Barbra Streisand’s Planned 1962 Live Album to Finally Get a Release 60 Years Later

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A live album by Barbra Streisand that had originally been planned as her debut album in 1962, “Barbra Streisand — Live at the Bon Soir,” will finally get a release, 60 years after it was first penciled in as her recorded bow.

At 24 songs, the set is undoubtedly much longer than what would have come out if Columbia had issued the live album six decades ago, as was first the plan. It comes out Nov. 4, 60 years to the week after Streisand’s shows at the Bon Soir club in Greenwich Village were recorded Nov. 4-6, 1962, just a little over a month after the 20-year-old theatrical sensation signed her Columbia deal.

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Ultimately the idea of releasing a live album as her debut was scrapped in favor of a 1963 studio recording, “The Barbra Streisand Album,” that had her recording 11 songs that were part of her nightclub repertoire. That decision is hard to second-guess, as her first album went on to win the Grammy for album of the year.

Also very different with this release from what would have come out six decades ago: the mixes. The announcement for the album goes into problems with the original master tapes that engineers today have been able to fix with contemporary technology.

The state of the tracks was hardly a complete disaster, as a handful of the tracks had previously been released on Streisand’s 1991 “Just for the Record” boxed set, but those tunes are getting an all-new mix for this release along with the wealth of never-before-heard material.

A preview track, “Cry Me a River,” was released to DSPs Friday, as the full set went up for pre-order. It will be released digitally and on CD by Columbia Legacy and in special SACD and two-LP vinyl editions by Impex Records.

Impex’s SACD will arrive in a hardcover book package with a 32-page booklet with copious historical notes and photographs; the label’s two-LP set puts that material into a similar 12-page booklet and comes on 180-gram vinyl with a tip-on gatefold jacket.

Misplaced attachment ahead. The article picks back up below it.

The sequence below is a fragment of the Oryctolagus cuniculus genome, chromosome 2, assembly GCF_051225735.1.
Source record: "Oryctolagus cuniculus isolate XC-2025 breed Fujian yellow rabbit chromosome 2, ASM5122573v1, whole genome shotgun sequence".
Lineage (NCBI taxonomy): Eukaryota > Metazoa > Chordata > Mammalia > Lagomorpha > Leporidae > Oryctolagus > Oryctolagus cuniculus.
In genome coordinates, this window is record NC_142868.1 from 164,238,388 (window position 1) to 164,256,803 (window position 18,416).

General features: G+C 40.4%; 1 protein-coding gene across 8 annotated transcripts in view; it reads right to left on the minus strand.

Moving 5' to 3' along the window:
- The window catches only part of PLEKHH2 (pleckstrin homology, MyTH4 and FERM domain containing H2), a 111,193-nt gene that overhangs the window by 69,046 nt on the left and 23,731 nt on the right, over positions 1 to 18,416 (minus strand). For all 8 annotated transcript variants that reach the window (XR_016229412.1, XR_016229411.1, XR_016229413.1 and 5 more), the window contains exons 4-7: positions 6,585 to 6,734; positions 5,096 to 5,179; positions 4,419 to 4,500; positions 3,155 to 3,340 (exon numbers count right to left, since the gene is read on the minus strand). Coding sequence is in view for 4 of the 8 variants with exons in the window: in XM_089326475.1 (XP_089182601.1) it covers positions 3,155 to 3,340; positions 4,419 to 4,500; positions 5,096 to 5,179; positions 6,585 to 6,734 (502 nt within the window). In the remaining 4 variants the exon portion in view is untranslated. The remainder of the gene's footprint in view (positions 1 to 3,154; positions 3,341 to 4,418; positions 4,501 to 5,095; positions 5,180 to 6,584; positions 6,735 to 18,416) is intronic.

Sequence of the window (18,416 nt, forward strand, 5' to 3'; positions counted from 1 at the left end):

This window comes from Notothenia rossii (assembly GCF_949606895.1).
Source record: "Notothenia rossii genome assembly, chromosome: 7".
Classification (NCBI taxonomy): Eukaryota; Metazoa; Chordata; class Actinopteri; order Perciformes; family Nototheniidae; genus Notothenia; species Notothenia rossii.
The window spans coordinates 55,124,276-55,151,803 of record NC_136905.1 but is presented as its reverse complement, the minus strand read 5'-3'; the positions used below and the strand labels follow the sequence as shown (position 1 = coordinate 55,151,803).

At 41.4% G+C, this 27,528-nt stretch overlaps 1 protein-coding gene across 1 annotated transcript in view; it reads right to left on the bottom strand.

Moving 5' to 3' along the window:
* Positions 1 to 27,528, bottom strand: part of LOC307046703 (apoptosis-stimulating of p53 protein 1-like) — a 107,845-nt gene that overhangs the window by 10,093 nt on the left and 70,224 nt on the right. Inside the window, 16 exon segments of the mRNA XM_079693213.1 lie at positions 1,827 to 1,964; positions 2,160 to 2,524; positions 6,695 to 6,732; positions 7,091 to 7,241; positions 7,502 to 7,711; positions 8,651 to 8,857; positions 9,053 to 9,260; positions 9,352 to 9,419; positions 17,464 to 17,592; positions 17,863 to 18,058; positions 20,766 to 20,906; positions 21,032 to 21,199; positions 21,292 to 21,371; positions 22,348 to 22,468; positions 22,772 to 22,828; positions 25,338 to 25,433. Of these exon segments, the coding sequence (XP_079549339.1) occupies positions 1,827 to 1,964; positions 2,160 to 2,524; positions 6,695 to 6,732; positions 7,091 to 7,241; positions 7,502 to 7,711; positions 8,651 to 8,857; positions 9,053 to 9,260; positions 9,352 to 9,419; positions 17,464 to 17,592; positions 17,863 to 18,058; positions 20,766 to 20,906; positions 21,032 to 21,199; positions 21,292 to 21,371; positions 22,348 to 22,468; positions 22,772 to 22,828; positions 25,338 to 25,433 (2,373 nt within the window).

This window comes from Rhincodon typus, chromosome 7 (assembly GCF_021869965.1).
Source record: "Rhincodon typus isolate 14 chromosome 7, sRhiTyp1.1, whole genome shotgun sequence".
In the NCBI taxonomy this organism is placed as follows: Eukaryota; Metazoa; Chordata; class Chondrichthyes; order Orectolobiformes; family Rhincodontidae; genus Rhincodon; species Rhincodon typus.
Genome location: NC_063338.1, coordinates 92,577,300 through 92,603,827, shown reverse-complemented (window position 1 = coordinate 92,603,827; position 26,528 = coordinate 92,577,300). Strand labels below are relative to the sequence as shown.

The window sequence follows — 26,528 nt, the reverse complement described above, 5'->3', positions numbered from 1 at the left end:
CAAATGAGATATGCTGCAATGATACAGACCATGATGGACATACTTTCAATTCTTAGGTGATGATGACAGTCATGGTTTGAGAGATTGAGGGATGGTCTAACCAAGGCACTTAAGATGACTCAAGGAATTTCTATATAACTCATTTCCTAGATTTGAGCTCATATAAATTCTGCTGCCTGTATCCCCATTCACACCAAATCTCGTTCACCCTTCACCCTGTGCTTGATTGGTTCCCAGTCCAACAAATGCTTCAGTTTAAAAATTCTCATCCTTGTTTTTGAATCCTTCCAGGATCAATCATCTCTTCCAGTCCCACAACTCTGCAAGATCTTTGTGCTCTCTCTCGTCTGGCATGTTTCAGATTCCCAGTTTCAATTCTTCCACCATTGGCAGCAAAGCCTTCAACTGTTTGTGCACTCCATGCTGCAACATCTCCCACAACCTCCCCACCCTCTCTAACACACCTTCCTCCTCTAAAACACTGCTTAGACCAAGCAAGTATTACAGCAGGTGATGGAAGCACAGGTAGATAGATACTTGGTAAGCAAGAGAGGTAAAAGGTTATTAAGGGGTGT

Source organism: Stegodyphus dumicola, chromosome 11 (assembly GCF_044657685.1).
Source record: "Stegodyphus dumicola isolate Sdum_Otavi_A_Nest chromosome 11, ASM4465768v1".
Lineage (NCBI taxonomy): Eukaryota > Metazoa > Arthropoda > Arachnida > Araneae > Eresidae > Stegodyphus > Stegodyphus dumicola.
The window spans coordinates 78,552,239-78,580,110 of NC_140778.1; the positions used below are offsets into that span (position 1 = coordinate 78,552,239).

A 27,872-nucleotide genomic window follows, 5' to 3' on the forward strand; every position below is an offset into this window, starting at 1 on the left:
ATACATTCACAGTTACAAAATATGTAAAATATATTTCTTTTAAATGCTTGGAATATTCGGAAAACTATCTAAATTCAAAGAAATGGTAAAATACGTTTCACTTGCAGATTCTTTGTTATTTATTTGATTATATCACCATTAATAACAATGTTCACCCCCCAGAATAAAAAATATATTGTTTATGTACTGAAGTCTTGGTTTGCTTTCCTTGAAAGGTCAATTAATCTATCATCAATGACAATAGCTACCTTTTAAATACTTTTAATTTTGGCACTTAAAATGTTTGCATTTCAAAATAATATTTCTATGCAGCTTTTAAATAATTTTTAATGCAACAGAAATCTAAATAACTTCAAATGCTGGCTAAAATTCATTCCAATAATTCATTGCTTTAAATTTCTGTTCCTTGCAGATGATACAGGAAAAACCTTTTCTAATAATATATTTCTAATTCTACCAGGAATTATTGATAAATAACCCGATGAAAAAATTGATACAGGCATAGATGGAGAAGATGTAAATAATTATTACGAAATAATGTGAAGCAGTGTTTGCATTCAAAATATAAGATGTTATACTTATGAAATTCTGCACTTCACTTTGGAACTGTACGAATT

The new mixes were supervised by Streisand and Grammy-winning engineer Jochem van der Saag. In his liner notes, co-producer Jay Landers says, “The science of recording has made quantum leaps since 1962. … Jochem van der Saag, has subtly solved audio issues in ways his predecessors could hardly have fathomed. Absolutely nothing about Barbra’s sterling vocals has been altered. However, the overall sonic picture has been greatly improved from the original tapes.”

Van der Saag is also quoted in the announcement from the liner notes, explaining, “The moment we played the tapes through modern state-of-the-art speakers, it was clear what the original engineers, Roy Halee and Ad ‘Pappy’ Theroux, had faced. The club’s acoustics were obviously not designed for recording, and there was a lot of leakage from the instruments into her vocal mic. If we wanted to lower the volume of the piano for example, the vocal volume would decrease, too. To give listeners ‘the best seat in the house,’ we used cutting-edge spectral editing technology, clarifying the true artistry of Barbra and her band.'”

Streisand penned a note for the album package, saying: “I had never even been in a nightclub until I sang in one. I sang two songs in a talent contest at a little club called the Lion and won, which led to being hired at a more sophisticated supper club around the corner called the Bon Soir, with an actual stage and a spotlight. The buzz that began at the Bon Soir led to a contract with Columbia Records in 1962, the start of a long association that continues to this day. The initial plan for my first album was to record it at the club, and these early tapes have been sleeping in my vault for six decades. I’m delighted to finally bring them out into the light and share what could have been my debut album.”

The track list for “LIve at the Bon Soir”:

1. Introduction by David Kapralik (Columbia Records)/My Name Is Barbra (Leonard Bernstein)

2. Much More (Tom Jones/Harvey Schmidt)

3. Napoleon (Harold Arlen/E.Y. Harburg)

4. I Hate Music (Leonard Bernstein)

5. Right As The Rain (Harold Arlen/E.Y. Harburg)

6. Cry Me A River (Arthur Hamilton)

7. Value (Jeff Harris)

8. Lover, Come Back To Me (Oscar Hammerstein II/Sigmund Romberg)

9. Band Introductions

10. Soon It’s Gonna Rain (Harvey Schmidt/Tom Jones)

11. Come To The Supermarket (In Old Peking) (Cole Porter)

12. When The Sun Comes Out (Harold Arlen/Ted Koehler)

13. Happy Days Are Here Again (Jack Yellen/Milton Ager)

14. Keepin’ Out Of Mischief Now (Andy Razaf/Thomas “Fats” Waller)

15. A Sleepin’ Bee (Harold Arlen/Truman Capote)

16. I Had Myself A True Love (Harold Arlen/Johnny Mercer)

17. Bewitched, Bothered And Bewildered (Richard Rodgers/Lorenz Hart)

18. Who’s Afraid Of The Big Bad Wolf? (Frank Churchill/Ann Ronell)

19. I’ll Tell The Man In The Street (Richard Rodgers/Lorenz Hart)

20. A Taste Of Honey (Bobby Scott/Ric Marlow)

21. Never Will I Marry (Frank Loesser)

22. Nobody’s Heart Belongs To Me (Richard Rodgers/Lorenz Hart)

23. My Honey’s Lovin’ Arms (Herman Ruby/Joseph Meyer)

24. I Stayed Too Long At The Fair (Billy Barnes)

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